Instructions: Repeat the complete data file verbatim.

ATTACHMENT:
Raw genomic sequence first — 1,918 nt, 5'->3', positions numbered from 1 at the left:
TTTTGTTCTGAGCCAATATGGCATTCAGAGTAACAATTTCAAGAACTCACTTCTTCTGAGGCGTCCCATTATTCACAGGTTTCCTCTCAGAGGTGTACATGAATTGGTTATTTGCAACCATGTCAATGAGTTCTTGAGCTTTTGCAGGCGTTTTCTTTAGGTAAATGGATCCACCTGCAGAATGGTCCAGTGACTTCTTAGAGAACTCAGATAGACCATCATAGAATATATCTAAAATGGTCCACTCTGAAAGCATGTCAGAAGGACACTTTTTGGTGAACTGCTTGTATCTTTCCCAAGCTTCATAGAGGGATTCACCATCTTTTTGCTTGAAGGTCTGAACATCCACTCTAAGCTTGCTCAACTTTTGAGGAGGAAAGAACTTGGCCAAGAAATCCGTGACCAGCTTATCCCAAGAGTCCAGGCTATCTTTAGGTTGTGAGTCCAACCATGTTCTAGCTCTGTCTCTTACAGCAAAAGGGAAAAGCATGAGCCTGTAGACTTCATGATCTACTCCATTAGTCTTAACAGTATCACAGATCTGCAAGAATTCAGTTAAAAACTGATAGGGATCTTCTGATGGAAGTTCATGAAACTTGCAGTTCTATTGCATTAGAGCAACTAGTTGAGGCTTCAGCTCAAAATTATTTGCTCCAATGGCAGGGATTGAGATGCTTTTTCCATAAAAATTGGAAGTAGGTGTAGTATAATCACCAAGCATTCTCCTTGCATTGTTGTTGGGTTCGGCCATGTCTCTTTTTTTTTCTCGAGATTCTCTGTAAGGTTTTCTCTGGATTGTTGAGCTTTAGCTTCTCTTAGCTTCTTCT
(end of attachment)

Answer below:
Raw genomic sequence first — 1,918 nt, 5'->3', positions numbered from 1 at the left:
TTTTGTTCTGAGCCAATATGGCATTCAGAGTAACAATTTCAAGAACTCACTTCTTCTGAGGCGTCCCATTATTCACAGGTTTCCTCTCAGAGGTGTACATGAATTGGTTATTTGCAACCATGTCAATGAGTTCTTGAGCTTTTGCAGGCGTTTTCTTTAGGTAAATGGATCCACCTGCAGAATGGTCCAGTGACTTCTTAGAGAACTCAGATAGACCATCATAGAATATATCTAAAATGGTCCACTCTGAAAGCATGTCAGAAGGACACTTTTTGGTGAACTGCTTGTATCTTTCCCAAGCTTCATAGAGGGATTCACCATCTTTTTGCTTGAAGGTCTGAACATCCACTCTAAGCTTGCTCAACTTTTGAGGAGGAAAGAACTTGGCCAAGAAATCCGTGACCAGCTTATCCCAAGAGTCCAGGCTATCTTTAGGTTGTGAGTCCAACCATGTTCTAGCTCTGTCTCTTACAGCAAAAGGGAAAAGCATGAGCCTGTAGACTTCATGATCTACTCCATTAGTCTTAACAGTATCACAGATCTGCAAGAATTCAGTTAAAAACTGATAGGGATCTTCTGATGGAAGTTCATGAAACTTGCAGTTCTATTGCATTAGAGCAACTAGTTGAGGCTTCAGCTCAAAATTATTTGCTCCAATGGCAGGGATTGAGATGCTTTTTCCATAAAAATTGGAAGTAGGTGTAGTATAATCACCAAGCATTCTCCTTGCATTGTTGTTGGGTTCGGCCATGTCTCTTTTTTTTTCTCGAGATTCTCTGTAAGGTTTTCTCTGGATTGTTGAGCTTTAGCTTCTCTTAGCTTCTTCT